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ab = 0?

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ab = 0? [#permalink]

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New post 07 Nov 2010, 12:49
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ab = 0?

(1) a + b + ab = 0
(2) a - b = 0
[Reveal] Spoiler: OA

Kudos [?]: 29 [2], given: 0

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Joined: 02 Sep 2009
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Re: ab=0? [#permalink]

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New post 07 Nov 2010, 13:17
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Creeper300 wrote:
ab=0?

1. a+b+ab=0
2. a-b=0


(1) a+b+ab=0 --> if both unknowns equal to zero then the answer will be YES but if a=1 and b=-1/2 then the answer will be NO. Not sufficient.
(2) a=b. Clearly insufficient.

(1)+(2) a+b+ab=0 --> as a=b then a+b+ab=b+b+b^2=2b+b^2=0 --> b(2+b)=0 --> either b=a=0 and the answer will be YES or b=a=-2 and the answer will be NO. Not sufficient.

Answer: E.
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Re: ab = 0? [#permalink]

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New post 22 Jan 2015, 21:45
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Creeper300 wrote:
ab = 0?

(1) a + b + ab = 0
(2) a - b = 0


Is ab = 0?
implies Is either a or b or both = 0? i.e. is it necessary that at least one of them has to be 0?

(1) a + b + ab = 0

a(1+b) = -b
a = -b/(1+b)
If b = 0, a = 0
If b = 1, a = -1/2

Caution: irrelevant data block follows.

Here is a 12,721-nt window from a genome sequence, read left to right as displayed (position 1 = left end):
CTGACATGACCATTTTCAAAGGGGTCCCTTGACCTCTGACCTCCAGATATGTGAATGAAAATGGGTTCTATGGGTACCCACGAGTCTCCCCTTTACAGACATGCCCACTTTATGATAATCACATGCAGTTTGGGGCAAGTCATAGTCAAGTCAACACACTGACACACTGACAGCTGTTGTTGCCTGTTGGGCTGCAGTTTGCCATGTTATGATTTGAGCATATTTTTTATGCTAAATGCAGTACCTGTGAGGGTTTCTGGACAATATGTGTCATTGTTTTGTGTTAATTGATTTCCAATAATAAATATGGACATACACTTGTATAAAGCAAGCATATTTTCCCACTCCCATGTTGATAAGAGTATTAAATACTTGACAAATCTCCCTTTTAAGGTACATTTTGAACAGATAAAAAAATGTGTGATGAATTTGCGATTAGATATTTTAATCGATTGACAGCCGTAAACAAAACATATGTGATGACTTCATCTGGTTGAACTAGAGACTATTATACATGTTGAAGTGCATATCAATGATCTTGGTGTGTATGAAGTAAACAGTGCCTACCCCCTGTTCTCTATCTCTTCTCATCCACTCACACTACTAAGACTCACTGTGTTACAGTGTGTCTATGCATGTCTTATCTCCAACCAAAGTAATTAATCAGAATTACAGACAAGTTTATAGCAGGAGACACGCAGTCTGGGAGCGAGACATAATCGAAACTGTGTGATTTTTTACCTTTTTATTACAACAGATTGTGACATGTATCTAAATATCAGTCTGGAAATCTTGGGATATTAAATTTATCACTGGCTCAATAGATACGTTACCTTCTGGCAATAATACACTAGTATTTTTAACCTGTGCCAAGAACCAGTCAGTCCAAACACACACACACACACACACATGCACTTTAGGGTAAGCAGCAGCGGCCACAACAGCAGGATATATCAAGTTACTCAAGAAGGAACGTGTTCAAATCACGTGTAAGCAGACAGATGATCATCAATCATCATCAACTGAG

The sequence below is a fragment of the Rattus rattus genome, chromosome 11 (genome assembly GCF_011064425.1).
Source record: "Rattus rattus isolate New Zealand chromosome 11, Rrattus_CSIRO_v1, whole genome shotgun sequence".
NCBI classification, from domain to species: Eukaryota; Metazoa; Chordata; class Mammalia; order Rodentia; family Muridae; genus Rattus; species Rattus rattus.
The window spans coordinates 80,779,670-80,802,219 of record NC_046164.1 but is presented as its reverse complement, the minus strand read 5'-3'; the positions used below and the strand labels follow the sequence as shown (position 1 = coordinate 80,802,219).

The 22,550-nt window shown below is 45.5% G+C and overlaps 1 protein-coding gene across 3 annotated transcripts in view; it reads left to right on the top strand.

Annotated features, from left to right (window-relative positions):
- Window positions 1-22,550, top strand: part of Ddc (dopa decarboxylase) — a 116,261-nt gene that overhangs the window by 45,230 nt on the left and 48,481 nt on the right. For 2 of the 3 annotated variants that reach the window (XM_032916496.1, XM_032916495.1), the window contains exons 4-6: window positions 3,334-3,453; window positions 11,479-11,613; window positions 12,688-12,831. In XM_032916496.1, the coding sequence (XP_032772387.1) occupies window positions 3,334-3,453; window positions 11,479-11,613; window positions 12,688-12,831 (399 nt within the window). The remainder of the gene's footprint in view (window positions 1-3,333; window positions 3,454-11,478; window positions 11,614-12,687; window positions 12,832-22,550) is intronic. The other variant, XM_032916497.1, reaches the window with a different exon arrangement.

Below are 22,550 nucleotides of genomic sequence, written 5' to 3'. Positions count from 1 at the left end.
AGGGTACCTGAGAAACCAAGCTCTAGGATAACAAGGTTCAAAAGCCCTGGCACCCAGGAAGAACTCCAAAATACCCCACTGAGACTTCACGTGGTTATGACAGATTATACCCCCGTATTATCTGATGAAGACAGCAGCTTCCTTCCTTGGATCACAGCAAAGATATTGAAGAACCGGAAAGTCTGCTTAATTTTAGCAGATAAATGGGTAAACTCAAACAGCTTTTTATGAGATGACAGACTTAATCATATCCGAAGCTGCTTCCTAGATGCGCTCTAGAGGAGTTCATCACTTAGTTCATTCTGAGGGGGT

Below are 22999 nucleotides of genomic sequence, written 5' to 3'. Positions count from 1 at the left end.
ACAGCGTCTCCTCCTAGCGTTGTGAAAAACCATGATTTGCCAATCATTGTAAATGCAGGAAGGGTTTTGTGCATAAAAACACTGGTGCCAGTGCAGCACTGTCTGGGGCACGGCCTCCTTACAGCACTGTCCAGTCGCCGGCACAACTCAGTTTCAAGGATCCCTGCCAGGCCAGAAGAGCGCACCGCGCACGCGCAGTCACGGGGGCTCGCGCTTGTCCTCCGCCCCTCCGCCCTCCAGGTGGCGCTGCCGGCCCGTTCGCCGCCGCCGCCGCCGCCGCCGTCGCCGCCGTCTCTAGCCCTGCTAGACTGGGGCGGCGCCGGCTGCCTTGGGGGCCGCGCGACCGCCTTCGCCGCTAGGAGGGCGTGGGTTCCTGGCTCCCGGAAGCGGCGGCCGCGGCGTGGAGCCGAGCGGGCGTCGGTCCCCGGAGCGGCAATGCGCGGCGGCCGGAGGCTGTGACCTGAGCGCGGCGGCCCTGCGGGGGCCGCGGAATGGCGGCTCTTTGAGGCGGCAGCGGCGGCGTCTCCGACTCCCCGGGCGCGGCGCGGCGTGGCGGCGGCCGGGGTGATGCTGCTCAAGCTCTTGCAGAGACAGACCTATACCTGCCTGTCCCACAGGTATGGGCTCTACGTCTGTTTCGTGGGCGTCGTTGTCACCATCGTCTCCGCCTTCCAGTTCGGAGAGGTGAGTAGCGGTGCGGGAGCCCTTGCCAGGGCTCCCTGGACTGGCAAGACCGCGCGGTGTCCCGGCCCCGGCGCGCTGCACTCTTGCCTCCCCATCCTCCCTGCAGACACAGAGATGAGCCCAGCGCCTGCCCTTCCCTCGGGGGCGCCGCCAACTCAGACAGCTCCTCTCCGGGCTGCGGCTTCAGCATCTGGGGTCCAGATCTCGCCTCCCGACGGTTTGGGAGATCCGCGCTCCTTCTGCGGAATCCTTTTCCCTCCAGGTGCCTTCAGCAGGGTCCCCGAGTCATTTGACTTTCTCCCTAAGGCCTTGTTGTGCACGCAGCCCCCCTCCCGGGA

So ab may or may not be 0. Not sufficient.

(2) a - b = 0
a = b
If a = 0, b = 0
If a = 5, b = 5
So ab may or may not be 0. Not sufficient.

Using both, a + a + a^2 = 0
2a + a^2 = 0
a(2+a) = 0
So either a = 0 (so b = 0) or a = -2 (so b = -2)
In first case, ab = 0. In second case ab = 4.
So ab may or may not be 0. Not sufficient.

Answer (E)
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Re: ab = 0? [#permalink]

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New post 24 Nov 2017, 15:25
Creeper300 wrote:
ab = 0?

(1) a + b + ab = 0
(2) a - b = 0



Forget conventional ways of solving math questions. For DS problems, the VA (Variable Approach) method is the quickest and easiest way to find the answer without actually solving the problem. Remember that equal numbers of variables and independent equations ensure a solution.

Since we have 2 variables and 0 equation, C is most likely to be the answer and so we need to consider both conditions 1) and 2) together.

Condition 1) & 2)

a = b
a + b + ab = a + a + a^2 = a^2 + 2a = a(a+2) = 0
a = 0 or a = -2
Since a = b, ab = 0 or ab = (-2)(-2) = 4.

Therefore, the answer is E.

Normally, in problems which require 2 or more additional equations, such as those in which the original conditions include 2 variables, or 3 variables and 1 equation, or 4 variables and 2 equations, each of conditions 1) and 2) provide an additional equation. In these problems, the two key possibilities are that C is the answer (with probability 70%), and E is the answer (with probability 25%). Thus, there is only a 5% chance that A, B or D is the answer. This occurs in common mistake types 3 and 4. Since C (both conditions together are sufficient) is the most likely answer, we save time by first checking whether conditions 1) and 2) are sufficient, when taken together. Obviously, there may be cases in which the answer is A, B, D or E, but if conditions 1) and 2) are NOT sufficient when taken together, the answer must be E.
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